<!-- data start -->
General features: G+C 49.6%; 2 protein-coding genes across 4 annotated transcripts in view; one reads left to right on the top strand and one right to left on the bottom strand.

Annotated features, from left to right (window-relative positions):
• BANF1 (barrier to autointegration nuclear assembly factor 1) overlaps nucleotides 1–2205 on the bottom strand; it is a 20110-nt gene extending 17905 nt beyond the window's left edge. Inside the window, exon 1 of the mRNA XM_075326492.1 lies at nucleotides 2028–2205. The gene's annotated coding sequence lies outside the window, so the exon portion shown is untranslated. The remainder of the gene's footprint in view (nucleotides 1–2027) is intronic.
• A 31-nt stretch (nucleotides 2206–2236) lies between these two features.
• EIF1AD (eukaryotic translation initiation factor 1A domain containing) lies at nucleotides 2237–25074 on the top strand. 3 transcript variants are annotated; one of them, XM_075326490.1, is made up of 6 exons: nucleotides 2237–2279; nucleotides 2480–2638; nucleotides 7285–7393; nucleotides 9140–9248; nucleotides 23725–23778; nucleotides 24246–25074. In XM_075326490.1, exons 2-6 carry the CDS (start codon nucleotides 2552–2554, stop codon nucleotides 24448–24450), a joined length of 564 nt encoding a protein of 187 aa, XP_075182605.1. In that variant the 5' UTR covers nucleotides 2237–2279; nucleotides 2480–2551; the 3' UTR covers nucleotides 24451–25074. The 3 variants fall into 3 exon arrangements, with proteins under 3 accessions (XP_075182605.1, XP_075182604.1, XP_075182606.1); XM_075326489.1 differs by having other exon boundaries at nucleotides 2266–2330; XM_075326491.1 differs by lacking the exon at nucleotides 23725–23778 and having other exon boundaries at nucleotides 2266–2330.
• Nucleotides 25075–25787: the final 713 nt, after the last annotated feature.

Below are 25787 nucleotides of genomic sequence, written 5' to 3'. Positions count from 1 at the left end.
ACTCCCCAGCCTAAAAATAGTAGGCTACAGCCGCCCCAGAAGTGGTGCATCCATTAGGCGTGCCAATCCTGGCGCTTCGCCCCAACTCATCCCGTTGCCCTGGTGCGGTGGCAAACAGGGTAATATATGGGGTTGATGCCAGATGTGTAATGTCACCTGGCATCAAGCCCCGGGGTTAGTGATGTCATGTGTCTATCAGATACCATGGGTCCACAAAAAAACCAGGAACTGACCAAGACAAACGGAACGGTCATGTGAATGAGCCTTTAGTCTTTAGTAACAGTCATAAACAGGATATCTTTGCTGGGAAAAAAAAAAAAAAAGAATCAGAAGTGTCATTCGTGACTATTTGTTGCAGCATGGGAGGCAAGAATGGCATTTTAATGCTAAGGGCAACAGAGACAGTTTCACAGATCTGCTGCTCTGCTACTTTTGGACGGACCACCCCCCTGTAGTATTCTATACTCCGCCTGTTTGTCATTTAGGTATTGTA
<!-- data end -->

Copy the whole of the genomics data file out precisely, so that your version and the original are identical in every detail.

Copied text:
General features: G+C 49.6%; 2 protein-coding genes across 4 annotated transcripts in view; one reads left to right on the top strand and one right to left on the bottom strand.

Annotated features, from left to right (window-relative positions):
• BANF1 (barrier to autointegration nuclear assembly factor 1) overlaps nucleotides 1–2205 on the bottom strand; it is a 20110-nt gene extending 17905 nt beyond the window's left edge. Inside the window, exon 1 of the mRNA XM_075326492.1 lies at nucleotides 2028–2205. The gene's annotated coding sequence lies outside the window, so the exon portion shown is untranslated. The remainder of the gene's footprint in view (nucleotides 1–2027) is intronic.
• A 31-nt stretch (nucleotides 2206–2236) lies between these two features.
• EIF1AD (eukaryotic translation initiation factor 1A domain containing) lies at nucleotides 2237–25074 on the top strand. 3 transcript variants are annotated; one of them, XM_075326490.1, is made up of 6 exons: nucleotides 2237–2279; nucleotides 2480–2638; nucleotides 7285–7393; nucleotides 9140–9248; nucleotides 23725–23778; nucleotides 24246–25074. In XM_075326490.1, exons 2-6 carry the CDS (start codon nucleotides 2552–2554, stop codon nucleotides 24448–24450), a joined length of 564 nt encoding a protein of 187 aa, XP_075182605.1. In that variant the 5' UTR covers nucleotides 2237–2279; nucleotides 2480–2551; the 3' UTR covers nucleotides 24451–25074. The 3 variants fall into 3 exon arrangements, with proteins under 3 accessions (XP_075182605.1, XP_075182604.1, XP_075182606.1); XM_075326489.1 differs by having other exon boundaries at nucleotides 2266–2330; XM_075326491.1 differs by lacking the exon at nucleotides 23725–23778 and having other exon boundaries at nucleotides 2266–2330.
• Nucleotides 25075–25787: the final 713 nt, after the last annotated feature.

Below are 25787 nucleotides of genomic sequence, written 5' to 3'. Positions count from 1 at the left end.
ACTCCCCAGCCTAAAAATAGTAGGCTACAGCCGCCCCAGAAGTGGTGCATCCATTAGGCGTGCCAATCCTGGCGCTTCGCCCCAACTCATCCCGTTGCCCTGGTGCGGTGGCAAACAGGGTAATATATGGGGTTGATGCCAGATGTGTAATGTCACCTGGCATCAAGCCCCGGGGTTAGTGATGTCATGTGTCTATCAGATACCATGGGTCCACAAAAAAACCAGGAACTGACCAAGACAAACGGAACGGTCATGTGAATGAGCCTTTAGTCTTTAGTAACAGTCATAAACAGGATATCTTTGCTGGGAAAAAAAAAAAAAAAGAATCAGAAGTGTCATTCGTGACTATTTGTTGCAGCATGGGAGGCAAGAATGGCATTTTAATGCTAAGGGCAACAGAGACAGTTTCACAGATCTGCTGCTCTGCTACTTTTGGACGGACCACCCCCCTGTAGTATTCTATACTCCGCCTGTTTGTCATTTAGGTATTGTA